After 50 years of burning coal seams, Centralia remains an abandoned toxic testament to industrial progress
No one lives in the little town of Centralia PA, located on route 61 in east central PA. Route 61 detours around the site, and Centralia no longer appears on some maps due to the post office’s revocation of its zip code in 2002. Like Times Beach, MO, Love Canal, NY, Anniston AL and Picher, OK (among others), Centralia is a victim of our industrialized civilization, another town where the people once lived and raised families, but no longer do. Where the town once stood, fissures appear without warning, spewing the poisonous vapors of the eternal fire smoldering below.
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The central Pennsylvania former mining town was evacuated permanently as an underground coal seam fire burned out of control for decades. The underground inferno started in 1962 when a trash fire was lit in an abandoned mine pit, which in turn ignited an exposed vein of coal and spread throughout the mines beneath the borough. Several attempts have been made and millions of dollars have been spent unsuccessfully to extinguish this fire, which continues to burn today. It is expected to burn for at least 250 more years.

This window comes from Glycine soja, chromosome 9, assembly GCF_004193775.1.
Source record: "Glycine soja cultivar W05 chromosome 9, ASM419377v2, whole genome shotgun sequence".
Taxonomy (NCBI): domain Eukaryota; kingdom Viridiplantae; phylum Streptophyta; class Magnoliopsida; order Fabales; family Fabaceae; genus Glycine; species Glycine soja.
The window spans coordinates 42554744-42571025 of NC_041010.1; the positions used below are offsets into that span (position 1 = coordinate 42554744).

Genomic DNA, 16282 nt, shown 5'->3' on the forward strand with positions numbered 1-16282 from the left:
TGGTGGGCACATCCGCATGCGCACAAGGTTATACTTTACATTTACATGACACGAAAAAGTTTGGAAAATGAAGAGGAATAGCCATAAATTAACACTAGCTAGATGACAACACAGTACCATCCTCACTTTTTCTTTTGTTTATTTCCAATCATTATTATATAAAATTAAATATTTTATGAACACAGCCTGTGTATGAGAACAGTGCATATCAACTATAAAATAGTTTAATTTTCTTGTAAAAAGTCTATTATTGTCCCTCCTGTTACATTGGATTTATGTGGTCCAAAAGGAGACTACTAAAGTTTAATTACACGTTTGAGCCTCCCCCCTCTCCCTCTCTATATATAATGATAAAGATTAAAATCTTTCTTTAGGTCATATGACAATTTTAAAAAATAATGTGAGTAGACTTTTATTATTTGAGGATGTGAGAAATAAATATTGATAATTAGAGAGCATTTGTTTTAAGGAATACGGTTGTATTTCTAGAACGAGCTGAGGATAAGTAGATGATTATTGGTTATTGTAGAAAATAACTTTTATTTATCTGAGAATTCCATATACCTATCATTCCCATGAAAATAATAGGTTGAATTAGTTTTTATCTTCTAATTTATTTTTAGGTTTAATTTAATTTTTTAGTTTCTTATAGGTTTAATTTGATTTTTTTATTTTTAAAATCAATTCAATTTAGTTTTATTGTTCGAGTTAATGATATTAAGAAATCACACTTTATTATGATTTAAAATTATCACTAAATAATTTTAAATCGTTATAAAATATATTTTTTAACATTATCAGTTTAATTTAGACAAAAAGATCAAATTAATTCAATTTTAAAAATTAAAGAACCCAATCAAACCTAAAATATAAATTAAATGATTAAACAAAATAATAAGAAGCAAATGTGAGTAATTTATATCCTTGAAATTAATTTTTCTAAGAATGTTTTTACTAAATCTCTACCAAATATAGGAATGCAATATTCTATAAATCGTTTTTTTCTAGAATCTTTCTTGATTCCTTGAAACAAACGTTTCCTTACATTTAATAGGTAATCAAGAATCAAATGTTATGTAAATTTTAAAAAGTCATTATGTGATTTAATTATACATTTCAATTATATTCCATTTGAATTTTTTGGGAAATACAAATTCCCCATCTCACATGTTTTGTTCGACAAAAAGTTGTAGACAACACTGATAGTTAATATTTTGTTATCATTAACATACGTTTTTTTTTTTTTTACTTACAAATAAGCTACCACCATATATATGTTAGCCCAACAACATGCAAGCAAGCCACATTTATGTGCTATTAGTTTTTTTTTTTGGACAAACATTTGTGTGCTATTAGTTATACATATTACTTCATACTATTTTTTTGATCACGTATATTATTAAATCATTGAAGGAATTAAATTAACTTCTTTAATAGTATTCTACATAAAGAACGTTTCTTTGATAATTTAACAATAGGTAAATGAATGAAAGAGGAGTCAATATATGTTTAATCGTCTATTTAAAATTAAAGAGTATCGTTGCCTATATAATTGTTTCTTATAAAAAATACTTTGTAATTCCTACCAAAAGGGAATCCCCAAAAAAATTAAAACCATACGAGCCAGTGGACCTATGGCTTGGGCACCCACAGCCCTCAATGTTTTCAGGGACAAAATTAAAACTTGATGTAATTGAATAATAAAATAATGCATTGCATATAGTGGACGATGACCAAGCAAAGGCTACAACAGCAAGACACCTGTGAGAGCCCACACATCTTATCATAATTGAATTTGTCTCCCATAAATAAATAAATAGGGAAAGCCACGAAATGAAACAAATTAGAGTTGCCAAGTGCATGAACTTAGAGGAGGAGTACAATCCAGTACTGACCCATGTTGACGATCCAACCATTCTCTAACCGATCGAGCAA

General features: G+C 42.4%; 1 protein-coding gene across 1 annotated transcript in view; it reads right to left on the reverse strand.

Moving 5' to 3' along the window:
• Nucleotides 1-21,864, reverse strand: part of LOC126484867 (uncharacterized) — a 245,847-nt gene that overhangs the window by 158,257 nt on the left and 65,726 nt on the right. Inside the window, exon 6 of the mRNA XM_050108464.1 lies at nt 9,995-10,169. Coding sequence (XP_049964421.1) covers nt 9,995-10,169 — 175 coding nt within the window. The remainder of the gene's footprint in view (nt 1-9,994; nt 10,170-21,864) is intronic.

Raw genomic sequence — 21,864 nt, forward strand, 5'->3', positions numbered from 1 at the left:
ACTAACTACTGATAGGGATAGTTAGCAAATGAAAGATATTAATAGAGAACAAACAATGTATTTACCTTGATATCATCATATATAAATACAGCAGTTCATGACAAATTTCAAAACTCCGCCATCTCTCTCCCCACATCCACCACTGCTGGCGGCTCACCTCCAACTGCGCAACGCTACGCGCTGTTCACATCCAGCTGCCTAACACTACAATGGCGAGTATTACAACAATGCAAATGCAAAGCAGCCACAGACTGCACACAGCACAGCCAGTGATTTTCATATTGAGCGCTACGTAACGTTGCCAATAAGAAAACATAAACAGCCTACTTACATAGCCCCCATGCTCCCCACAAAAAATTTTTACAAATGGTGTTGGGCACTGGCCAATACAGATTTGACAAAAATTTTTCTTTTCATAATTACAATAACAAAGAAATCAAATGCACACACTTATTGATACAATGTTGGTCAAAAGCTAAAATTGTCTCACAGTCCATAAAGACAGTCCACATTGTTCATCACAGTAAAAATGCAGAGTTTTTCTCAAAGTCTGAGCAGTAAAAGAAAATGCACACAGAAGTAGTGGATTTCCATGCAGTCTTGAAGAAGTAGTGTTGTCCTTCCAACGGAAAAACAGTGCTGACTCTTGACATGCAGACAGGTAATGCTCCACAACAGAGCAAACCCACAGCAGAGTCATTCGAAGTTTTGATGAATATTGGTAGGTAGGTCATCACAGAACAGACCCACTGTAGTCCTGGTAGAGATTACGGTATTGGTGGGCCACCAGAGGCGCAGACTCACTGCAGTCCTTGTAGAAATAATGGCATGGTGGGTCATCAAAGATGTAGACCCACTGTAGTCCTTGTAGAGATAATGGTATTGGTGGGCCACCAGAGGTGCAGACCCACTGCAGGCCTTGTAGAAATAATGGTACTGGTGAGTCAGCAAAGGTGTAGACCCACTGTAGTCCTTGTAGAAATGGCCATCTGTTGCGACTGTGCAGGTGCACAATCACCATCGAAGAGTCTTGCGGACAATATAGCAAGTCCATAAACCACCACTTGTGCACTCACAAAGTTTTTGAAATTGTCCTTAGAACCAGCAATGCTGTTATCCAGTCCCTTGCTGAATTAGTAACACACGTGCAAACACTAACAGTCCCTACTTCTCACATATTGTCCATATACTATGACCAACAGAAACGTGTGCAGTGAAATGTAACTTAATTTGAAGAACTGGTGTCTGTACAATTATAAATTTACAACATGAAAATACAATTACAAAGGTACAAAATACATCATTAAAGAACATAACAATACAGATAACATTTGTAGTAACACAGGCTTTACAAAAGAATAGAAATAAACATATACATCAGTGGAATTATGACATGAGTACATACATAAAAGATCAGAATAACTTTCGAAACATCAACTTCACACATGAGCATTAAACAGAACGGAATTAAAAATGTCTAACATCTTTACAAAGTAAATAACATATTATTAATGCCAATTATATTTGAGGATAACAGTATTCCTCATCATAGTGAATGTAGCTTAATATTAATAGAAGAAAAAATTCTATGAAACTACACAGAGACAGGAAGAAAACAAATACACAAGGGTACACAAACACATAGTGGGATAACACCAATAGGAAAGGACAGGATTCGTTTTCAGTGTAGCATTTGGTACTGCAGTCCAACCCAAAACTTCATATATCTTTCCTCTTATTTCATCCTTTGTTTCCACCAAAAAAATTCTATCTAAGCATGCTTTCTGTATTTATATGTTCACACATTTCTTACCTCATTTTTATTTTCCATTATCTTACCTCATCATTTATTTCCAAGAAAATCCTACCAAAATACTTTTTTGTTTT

On May 22, 1969 the first three families were moved from Centralia. A trench was dug north of the Odd Fellows Cemetery where fly ash and clay seals were used in an attempt to put out the fire. This was the first of a series of half-assed efforts to contain the fire, as the government waffled and wasted more money on unfunded efforts.
The once bustling coal-mining town — then home to over 2,000 people — is now a smoldering expanse of overgrown streets, cracked pavement and charred trees. Everywhere, streams of toxic gas spew into the air from hundreds of fissures in the ground.
The Centralia fire is one of hundreds of of coal seam fires burning in Pennsylvania, and thousands burning around the world. While burning coal in natural deposits can happen spontaneously, the overwhelming number of fires are in abandoned coal mines. The amount of CO2 generated by these fires is 2 -3 % of the total traceable to fossil fuels. Of course, these fires release the same poisons described in Section 2.